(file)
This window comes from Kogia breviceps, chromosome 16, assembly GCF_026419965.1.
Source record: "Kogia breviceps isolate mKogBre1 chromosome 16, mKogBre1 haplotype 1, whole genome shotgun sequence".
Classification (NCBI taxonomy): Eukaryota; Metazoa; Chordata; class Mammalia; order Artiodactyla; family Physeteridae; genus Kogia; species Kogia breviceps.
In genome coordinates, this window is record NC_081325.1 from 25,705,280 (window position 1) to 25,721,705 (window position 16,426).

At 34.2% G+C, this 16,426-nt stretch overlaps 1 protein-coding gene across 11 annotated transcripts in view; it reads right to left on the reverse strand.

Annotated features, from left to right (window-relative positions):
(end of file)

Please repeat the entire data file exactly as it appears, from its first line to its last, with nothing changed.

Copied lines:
This window comes from Kogia breviceps, chromosome 16, assembly GCF_026419965.1.
Source record: "Kogia breviceps isolate mKogBre1 chromosome 16, mKogBre1 haplotype 1, whole genome shotgun sequence".
Classification (NCBI taxonomy): Eukaryota; Metazoa; Chordata; class Mammalia; order Artiodactyla; family Physeteridae; genus Kogia; species Kogia breviceps.
In genome coordinates, this window is record NC_081325.1 from 25,705,280 (window position 1) to 25,721,705 (window position 16,426).

At 34.2% G+C, this 16,426-nt stretch overlaps 1 protein-coding gene across 11 annotated transcripts in view; it reads right to left on the reverse strand.

Annotated features, from left to right (window-relative positions):